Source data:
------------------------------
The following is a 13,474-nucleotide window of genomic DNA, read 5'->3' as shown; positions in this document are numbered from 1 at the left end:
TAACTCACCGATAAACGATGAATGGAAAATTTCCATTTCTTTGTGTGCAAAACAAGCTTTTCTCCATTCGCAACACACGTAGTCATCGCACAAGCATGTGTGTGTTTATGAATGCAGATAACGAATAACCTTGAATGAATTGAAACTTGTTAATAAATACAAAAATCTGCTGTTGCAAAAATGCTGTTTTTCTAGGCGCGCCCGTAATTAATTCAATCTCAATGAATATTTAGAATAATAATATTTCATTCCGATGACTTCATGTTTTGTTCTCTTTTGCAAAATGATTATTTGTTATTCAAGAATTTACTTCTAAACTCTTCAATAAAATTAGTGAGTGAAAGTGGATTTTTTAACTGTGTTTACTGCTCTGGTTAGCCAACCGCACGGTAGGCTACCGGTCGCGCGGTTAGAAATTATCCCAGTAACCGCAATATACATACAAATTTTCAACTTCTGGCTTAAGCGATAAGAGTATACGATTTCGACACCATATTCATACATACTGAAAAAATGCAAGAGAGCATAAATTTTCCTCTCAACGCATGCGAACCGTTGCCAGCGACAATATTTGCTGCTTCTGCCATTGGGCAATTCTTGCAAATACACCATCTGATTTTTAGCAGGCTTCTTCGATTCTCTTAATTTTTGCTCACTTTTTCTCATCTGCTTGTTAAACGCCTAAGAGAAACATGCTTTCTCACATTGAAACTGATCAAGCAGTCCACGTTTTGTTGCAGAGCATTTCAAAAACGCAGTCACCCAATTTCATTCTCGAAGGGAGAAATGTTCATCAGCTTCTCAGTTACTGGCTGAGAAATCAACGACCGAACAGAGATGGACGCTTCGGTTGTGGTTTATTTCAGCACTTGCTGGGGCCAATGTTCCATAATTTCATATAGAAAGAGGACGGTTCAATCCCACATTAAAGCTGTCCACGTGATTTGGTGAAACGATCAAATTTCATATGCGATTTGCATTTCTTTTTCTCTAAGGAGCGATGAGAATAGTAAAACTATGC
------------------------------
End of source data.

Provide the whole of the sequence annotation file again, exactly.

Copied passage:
The following is a 13,474-nucleotide window of genomic DNA, read 5'->3' as shown; positions in this document are numbered from 1 at the left end:
TAACTCACCGATAAACGATGAATGGAAAATTTCCATTTCTTTGTGTGCAAAACAAGCTTTTCTCCATTCGCAACACACGTAGTCATCGCACAAGCATGTGTGTGTTTATGAATGCAGATAACGAATAACCTTGAATGAATTGAAACTTGTTAATAAATACAAAAATCTGCTGTTGCAAAAATGCTGTTTTTCTAGGCGCGCCCGTAATTAATTCAATCTCAATGAATATTTAGAATAATAATATTTCATTCCGATGACTTCATGTTTTGTTCTCTTTTGCAAAATGATTATTTGTTATTCAAGAATTTACTTCTAAACTCTTCAATAAAATTAGTGAGTGAAAGTGGATTTTTTAACTGTGTTTACTGCTCTGGTTAGCCAACCGCACGGTAGGCTACCGGTCGCGCGGTTAGAAATTATCCCAGTAACCGCAATATACATACAAATTTTCAACTTCTGGCTTAAGCGATAAGAGTATACGATTTCGACACCATATTCATACATACTGAAAAAATGCAAGAGAGCATAAATTTTCCTCTCAACGCATGCGAACCGTTGCCAGCGACAATATTTGCTGCTTCTGCCATTGGGCAATTCTTGCAAATACACCATCTGATTTTTAGCAGGCTTCTTCGATTCTCTTAATTTTTGCTCACTTTTTCTCATCTGCTTGTTAAACGCCTAAGAGAAACATGCTTTCTCACATTGAAACTGATCAAGCAGTCCACGTTTTGTTGCAGAGCATTTCAAAAACGCAGTCACCCAATTTCATTCTCGAAGGGAGAAATGTTCATCAGCTTCTCAGTTACTGGCTGAGAAATCAACGACCGAACAGAGATGGACGCTTCGGTTGTGGTTTATTTCAGCACTTGCTGGGGCCAATGTTCCATAATTTCATATAGAAAGAGGACGGTTCAATCCCACATTAAAGCTGTCCACGTGATTTGGTGAAACGATCAAATTTCATATGCGATTTGCATTTCTTTTTCTCTAAGGAGCGATGAGAATAGTAAAACTATGC